A young man named Berry Gordy worked the assembly line in Detroit at the Lincoln-Mercury automobile plant. In 1959, he decided to become one of the first Africa Americans to own a record label he named Motown. He borrowed $800 from his family and started recording music out of his Detroit apartment. And soon, he bought a house to record from that became home to some of the most popular musicians in the country: Smokey Robinson and the Miracles, the Temptations, Martha Reeves and the Vandellas, Diana Ross and the Supremes, Michael Jackson and the Jackson Five, the Four Tops, Gladys Knight, Stevie Wonder, Marvin Gaye, Lionel Richie and the Commodores.
He further said, you need to visit the Motown Museum on West Grand Boulevard in Detroit. There is nothing grand about it. Its two modest houses next to each other. One was the publishing house. The other was the Gordy family home with the garage converted into a recording studio and the kitchen into a control room. You can stand in the converted garage that once had a big car door and dirt floor where all the hits were created, stand on the same spot where Smokey and Michael and Diana and Marvin did their thing. It is wonderfully simple and simply wonderful.
And that simple house soon had a sign out front that read Hitsville, USA. 180 Number One hit songs. And as Motown grew and changed so did America. It was the time of King and Kennedy. Of marches and rallies and groundbreaking civil rights laws. And Motown’s music was more than a soundtrack. It was a heartbeat.
As one of the Four Tops said, “Back in the ‘60s, when we weren’t allowed to go certain places, our music crept into people’s homes… into their living rooms, their kitchens, their cars.”
Motown helped people look at one another a little differently, because something changed when little girls across the country saw Diana Ross, who grew up in a Detroit housing project, on the Ed Sullivan Show.
Something happened when teenagers turned up the volume on a Temptations song, no matter where they lived, in Birmingham or Boston, Mississippi or Michigan.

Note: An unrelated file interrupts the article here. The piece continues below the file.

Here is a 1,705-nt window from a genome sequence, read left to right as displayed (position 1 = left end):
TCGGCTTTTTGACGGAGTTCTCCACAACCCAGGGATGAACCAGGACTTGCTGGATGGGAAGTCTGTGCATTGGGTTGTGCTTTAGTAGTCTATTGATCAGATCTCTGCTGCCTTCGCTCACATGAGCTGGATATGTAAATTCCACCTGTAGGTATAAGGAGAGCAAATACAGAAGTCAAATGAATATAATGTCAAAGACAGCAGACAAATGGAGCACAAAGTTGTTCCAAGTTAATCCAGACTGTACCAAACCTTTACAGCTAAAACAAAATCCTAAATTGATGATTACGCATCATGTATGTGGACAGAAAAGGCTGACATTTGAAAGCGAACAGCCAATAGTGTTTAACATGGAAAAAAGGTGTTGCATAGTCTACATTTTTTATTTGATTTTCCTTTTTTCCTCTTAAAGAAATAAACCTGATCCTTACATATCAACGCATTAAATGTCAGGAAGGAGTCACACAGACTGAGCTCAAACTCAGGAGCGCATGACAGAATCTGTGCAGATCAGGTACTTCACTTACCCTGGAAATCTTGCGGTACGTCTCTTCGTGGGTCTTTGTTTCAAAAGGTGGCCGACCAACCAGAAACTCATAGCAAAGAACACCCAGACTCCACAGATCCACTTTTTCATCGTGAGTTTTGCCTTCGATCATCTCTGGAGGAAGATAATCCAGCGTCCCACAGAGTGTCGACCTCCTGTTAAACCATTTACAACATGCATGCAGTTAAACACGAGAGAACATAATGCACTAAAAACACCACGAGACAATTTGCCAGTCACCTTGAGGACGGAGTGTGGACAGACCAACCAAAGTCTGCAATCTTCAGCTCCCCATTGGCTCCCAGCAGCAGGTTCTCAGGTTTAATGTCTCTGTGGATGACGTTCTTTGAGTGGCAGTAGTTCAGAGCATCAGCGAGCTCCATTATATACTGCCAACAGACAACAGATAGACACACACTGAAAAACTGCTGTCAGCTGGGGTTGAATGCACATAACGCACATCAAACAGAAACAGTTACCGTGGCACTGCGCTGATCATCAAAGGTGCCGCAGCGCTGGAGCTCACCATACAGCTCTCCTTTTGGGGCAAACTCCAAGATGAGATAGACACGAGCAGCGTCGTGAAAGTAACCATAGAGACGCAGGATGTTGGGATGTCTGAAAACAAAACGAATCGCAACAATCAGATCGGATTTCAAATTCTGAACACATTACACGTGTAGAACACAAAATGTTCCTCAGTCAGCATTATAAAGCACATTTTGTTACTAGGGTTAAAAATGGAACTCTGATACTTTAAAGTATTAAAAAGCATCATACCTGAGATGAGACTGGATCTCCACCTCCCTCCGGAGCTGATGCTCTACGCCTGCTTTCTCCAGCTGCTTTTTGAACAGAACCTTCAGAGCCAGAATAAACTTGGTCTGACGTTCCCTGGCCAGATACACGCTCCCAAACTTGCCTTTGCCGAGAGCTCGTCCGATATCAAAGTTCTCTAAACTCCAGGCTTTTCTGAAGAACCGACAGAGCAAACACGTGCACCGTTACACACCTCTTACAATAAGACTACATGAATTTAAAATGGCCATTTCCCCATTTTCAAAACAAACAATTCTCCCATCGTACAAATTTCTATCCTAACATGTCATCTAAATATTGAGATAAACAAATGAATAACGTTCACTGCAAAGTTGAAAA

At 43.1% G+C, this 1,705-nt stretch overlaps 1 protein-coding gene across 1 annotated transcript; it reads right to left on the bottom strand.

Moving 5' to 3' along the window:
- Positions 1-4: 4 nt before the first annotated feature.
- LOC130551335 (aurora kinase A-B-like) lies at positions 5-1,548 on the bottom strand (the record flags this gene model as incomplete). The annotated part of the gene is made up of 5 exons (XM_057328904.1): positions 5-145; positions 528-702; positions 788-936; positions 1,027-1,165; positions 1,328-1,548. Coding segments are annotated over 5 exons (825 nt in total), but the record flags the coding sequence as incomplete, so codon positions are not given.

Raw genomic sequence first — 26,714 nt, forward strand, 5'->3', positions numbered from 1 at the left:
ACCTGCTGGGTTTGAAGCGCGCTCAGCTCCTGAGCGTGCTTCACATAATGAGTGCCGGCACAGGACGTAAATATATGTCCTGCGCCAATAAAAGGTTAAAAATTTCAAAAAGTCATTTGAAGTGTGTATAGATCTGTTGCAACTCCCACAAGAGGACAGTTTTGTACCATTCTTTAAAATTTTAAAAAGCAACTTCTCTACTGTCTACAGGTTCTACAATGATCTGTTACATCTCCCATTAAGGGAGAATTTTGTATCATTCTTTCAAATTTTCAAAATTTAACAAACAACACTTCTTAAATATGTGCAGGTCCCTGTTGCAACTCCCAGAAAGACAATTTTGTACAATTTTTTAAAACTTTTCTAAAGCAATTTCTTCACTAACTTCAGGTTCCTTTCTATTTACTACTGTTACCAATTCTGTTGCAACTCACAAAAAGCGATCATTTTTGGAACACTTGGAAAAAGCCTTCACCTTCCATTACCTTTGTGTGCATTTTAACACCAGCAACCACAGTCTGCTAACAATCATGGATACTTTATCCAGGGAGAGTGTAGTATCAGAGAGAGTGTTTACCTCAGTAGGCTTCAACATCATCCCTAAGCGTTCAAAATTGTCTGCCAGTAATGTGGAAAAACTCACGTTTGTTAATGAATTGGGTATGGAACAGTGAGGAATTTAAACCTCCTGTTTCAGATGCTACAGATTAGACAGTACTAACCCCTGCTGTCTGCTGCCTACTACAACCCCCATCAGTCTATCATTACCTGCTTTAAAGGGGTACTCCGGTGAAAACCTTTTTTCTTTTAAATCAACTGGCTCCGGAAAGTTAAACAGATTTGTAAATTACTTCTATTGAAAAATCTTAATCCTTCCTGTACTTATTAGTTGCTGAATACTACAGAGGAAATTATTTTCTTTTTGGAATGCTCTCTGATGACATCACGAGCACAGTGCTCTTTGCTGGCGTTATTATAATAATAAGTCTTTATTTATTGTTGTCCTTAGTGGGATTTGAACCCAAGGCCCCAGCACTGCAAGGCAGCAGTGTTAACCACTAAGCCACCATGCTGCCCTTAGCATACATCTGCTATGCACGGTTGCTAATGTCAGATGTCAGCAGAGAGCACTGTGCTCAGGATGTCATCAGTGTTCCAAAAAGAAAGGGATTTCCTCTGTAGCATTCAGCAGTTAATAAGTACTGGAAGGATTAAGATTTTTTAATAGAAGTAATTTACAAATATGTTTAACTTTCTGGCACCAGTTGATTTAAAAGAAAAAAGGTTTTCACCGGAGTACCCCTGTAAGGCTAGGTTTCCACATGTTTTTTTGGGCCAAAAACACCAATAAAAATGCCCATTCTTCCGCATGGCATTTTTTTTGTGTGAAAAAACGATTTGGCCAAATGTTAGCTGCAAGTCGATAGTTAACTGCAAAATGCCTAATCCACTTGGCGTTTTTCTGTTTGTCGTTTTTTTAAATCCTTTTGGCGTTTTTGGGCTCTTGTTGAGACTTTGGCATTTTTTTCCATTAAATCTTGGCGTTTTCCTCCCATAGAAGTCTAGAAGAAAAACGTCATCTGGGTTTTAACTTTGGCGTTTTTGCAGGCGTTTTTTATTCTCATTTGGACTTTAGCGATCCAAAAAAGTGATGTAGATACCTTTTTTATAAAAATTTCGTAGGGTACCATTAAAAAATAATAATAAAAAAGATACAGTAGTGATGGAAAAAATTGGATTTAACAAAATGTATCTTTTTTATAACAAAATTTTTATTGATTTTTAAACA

How apt we celebrate with Motown music, once called “The sound of Young America.” Celebrate with joy and pride and humility America’s improbable experiment in democracy and undimmed promise of a better future for all.
Dr. Martin Luther King said in 1965, “The American dream reminds us – and we should think about it anew on this Independence Day – every man is heir of the legacy of dignity and worth.”
The story of America is our striving, imperfect and ongoing, to live up to our founding ideals, to understand our country’s meaning, its promise and possibilities. A struggle Dr. King and so many others gave their lives for, to live up to words that made the United States a beacon,inspiring people with ideals that stilllight the world: “We hold these truths to be self-evident, that all men are created equal, that they are endowed by their Creator with certain inalienable rights; that among these are life, liberty, and the pursuit of happiness.”
It is the singular honor of my life to be the United States Ambassador to Bangladesh. How lucky I am. Everywhere I travel, I meet courtesy and graciousness I think unique to this special country. How fortunate to be your privileged guest. Thank you for being ours this evening.
And let’s have some fun this evening. This is a birthday party, after all. We’re healthy, free, and the world is before us.
On behalf of the United States of America, I salute the Honorable Prime MinisterSheik Hasina and the people of the great nation of Bangladesh.